Tuesday, February 4, 2014


It wasn’t the kind of scene one expected to come across on a chilly winter evening in Paris. Out in the open, on a cobblestone square near the Marais quarter, several people sat at a long wooden table - eating, drinking and talking animatedly.

Not far from the table, other individuals stirred vegetables and noodles at a stove built on wheels, while one young man popped open bottles of wine.

Passers-by were invited to sit and enjoy the delicious-smelling food, with the guests including a former World Bank official, a well-dressed woman and her daughter, a market vendor, a backpacker, an artist and a journalist.

Getting things ready in Paris.
Welcome to “mobile hospitality”, a concept launched by the young Polish furniture designers Ania Rosinke and Maciej Chmara (pictured above) who met when they were both studying architecture and design at the Academy of Fine Arts in Gdansk.

The duo, whose chmara.rosinke company is based in Vienna, Austria, travel with their mobile-modular kitchen and dining table to various cities and invite the public to share free meals. Diners have included both the wealthy and the homeless.

In a couple of months, they hope to take their special brand of hospitality to the United States, offering meals in New York. The aim is not only to showcase their cutting-edge furniture, but also to get strangers talking to one another, they said.

Tasshon interviewed them about the project.

Tasshon: How did it start?
Chmara: We were invited to an art and design fair in Western Austria (ArtDesign Feldkirch), to make an ‘intervention’ in urban space, as we are working between design and art, and the urban space medium interests us very much. We didn’t know this area where we had to do the happening very well, so we decided to get to know the people from the area.

All folded up and ready to cook.
We wanted to make something that would create positive provocation. To get to know people better you have to talk, and the best talking you do is at a table. To keep people at the table you need good food, so the idea was born. We built the first prototype in a friend’s cellar in the Austrian mountains and went on to invite people to eat with us. We always did three dishes so that people had to spend two or three hours while having spontaneous discussions with foreigners.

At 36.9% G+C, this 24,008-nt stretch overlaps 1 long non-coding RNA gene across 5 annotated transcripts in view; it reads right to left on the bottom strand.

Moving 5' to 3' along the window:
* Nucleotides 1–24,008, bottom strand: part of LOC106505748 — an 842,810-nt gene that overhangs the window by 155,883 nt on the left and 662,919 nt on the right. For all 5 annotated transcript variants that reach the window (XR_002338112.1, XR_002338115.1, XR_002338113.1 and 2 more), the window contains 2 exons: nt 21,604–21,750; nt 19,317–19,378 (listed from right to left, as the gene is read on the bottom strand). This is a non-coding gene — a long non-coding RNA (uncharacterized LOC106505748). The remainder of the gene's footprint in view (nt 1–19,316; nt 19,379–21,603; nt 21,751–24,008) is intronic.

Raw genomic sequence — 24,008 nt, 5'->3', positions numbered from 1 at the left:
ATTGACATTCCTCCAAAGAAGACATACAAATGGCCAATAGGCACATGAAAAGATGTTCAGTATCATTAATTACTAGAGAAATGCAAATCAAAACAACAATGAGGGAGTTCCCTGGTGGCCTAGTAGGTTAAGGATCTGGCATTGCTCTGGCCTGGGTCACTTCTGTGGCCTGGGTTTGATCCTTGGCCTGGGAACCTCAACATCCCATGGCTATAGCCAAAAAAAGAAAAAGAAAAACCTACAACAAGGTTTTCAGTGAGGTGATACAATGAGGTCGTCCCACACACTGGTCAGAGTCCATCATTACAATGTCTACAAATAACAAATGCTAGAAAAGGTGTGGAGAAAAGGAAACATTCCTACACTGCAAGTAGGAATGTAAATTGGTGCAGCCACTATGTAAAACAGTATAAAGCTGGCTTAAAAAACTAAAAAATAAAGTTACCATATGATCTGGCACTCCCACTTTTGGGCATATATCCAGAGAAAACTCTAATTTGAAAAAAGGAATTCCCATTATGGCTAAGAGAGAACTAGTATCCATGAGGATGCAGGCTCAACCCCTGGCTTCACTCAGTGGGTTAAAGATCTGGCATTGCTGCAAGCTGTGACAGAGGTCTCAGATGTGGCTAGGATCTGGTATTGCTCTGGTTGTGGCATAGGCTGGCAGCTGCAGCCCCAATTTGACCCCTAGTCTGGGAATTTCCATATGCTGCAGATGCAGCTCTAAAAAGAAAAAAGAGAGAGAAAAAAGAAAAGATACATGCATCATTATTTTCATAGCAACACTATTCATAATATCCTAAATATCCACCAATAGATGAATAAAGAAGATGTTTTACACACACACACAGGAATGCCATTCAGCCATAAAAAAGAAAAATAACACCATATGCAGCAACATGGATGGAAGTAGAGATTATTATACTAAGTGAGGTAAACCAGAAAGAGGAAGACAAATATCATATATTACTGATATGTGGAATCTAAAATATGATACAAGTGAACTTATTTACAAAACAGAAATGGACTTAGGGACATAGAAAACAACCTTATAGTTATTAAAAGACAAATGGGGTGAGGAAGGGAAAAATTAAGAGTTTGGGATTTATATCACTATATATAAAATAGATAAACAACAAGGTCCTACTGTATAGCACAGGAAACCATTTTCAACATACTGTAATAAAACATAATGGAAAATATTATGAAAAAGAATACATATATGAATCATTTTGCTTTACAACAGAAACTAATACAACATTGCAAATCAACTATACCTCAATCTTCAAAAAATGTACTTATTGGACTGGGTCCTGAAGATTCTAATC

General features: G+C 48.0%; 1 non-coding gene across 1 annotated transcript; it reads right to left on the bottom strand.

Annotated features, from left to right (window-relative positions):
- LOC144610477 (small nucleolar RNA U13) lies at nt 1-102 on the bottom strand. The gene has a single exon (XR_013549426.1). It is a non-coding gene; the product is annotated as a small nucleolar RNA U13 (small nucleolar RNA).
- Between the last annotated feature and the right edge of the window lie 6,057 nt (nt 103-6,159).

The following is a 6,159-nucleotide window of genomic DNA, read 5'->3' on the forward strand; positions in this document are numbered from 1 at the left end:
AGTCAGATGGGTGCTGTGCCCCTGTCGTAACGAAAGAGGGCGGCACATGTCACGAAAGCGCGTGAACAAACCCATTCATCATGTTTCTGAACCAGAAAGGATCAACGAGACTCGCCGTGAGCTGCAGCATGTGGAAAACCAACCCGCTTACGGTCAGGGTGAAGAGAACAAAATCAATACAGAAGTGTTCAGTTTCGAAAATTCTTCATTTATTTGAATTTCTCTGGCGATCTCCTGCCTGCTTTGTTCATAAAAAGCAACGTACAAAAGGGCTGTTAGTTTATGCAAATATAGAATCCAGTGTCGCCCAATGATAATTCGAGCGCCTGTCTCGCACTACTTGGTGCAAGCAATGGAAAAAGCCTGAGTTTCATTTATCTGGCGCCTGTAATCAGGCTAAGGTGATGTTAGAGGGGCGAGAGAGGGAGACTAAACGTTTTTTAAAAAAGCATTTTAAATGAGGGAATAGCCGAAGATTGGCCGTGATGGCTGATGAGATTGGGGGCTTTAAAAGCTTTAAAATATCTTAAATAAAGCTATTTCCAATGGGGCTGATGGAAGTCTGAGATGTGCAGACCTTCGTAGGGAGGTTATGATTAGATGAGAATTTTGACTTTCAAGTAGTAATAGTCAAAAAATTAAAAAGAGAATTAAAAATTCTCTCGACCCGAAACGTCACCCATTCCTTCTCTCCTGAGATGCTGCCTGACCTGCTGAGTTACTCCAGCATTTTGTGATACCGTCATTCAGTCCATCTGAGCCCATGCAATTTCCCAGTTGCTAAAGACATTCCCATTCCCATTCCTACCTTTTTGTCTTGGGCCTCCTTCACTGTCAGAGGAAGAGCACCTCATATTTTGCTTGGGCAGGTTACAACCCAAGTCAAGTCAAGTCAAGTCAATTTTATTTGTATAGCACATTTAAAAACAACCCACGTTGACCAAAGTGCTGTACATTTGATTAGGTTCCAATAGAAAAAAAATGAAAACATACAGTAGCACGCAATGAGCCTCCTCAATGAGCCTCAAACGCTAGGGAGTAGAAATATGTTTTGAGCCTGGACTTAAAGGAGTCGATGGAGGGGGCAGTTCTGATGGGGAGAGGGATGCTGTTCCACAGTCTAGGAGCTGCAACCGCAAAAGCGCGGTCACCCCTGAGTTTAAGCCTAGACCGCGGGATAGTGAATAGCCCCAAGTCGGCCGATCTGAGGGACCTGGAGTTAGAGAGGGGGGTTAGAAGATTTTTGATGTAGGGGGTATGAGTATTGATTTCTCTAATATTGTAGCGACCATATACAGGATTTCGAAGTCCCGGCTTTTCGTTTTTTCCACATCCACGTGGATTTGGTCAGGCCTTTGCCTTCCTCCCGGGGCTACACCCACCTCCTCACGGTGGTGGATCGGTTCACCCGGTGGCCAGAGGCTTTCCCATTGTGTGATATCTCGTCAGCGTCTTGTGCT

Tasshon: What has the reaction been?
Chmara: The reactions have always been positive; in nearly three years we haven’t had any negative experiences. Sure, sometimes the mix of homeless and more wealthy people can lead to awkward situations, but it has always worked out. People asked us where we would cook over the next days, and they brought us wine, vegetables or homemade marmalade. We still have contact with some guests and several have become friends. It was always difficult to get the first person to sit at our table; once this happened, it didn’t take long until the table was full.
Tasshon: Who contributes to the cooking, serving, etc.?
Friends help to peel vegetables in Paris.
Chmara: We were always cooking on our own, and sometimes in galleries we had guest cooks. In Paris it was actually the first time that a cook really worked with us. It has never been difficult to get some sponsorship from an organic vegetable store or some private person or from companies or galleries, because people liked the idea. Sometimes we also paid for the food on our own.

Tasshon: How many cities have been involved?
Chmara: Dornbirn, Feldkirch, Bregenz, Vienna (Austria) Vaduz (Liechtenstein), Bratislava, Berlin, Milan, Paris, Lodz, Gdynia (Poland)… I for sure have forgotten one or two, but I think this was the most. And if it works out and we manage to organize sponsoring, we will go to New York in April and May.
Tasshon: Do you have other projects as well?
Chmara: Currently we are working on a bar and restaurant for Caritas (an organization that works with vulnerable people) in Vienna. Cooking as a social phenomenon will also play a big role. Besides that, people with social problems that come to Caritas will build together with us together and learn to construct a big of the furniture we’re making.

Checking the ingredients in an earlier project.
We also want to show that Do-it-yourself projects don’t  have to look “rough and ready“, but that you can build high-quality furniture with not much money. Along the way, we want to teach people and give them something to do.

An important aspect in our work is the relationship of people to the work they do with their own hands, looking at the future, at energy problems. In general, we have to develop craftsmanship and manufacturing more regionally and locally, but to achieve this, our approach to design, to our work and craft has to change. Besides that, we are working on many experimental projects that are not client-based.

Tasshon: What has been the best aspect of the project for you personally?
Chmara: The reaction of homeless people has been very nice. They said that normally there is a kind of soup kitchen at which you have to wait half an hour, and you feel very exposed… nobody talks to you and the food comes without any communication. So, many homeless people don’t go to the soup kitchen as they also want to feel respected. They told us that it was a pleasure to sit at a table together to eat, get to know new people and so on.

(Photos courtesy of the designers.)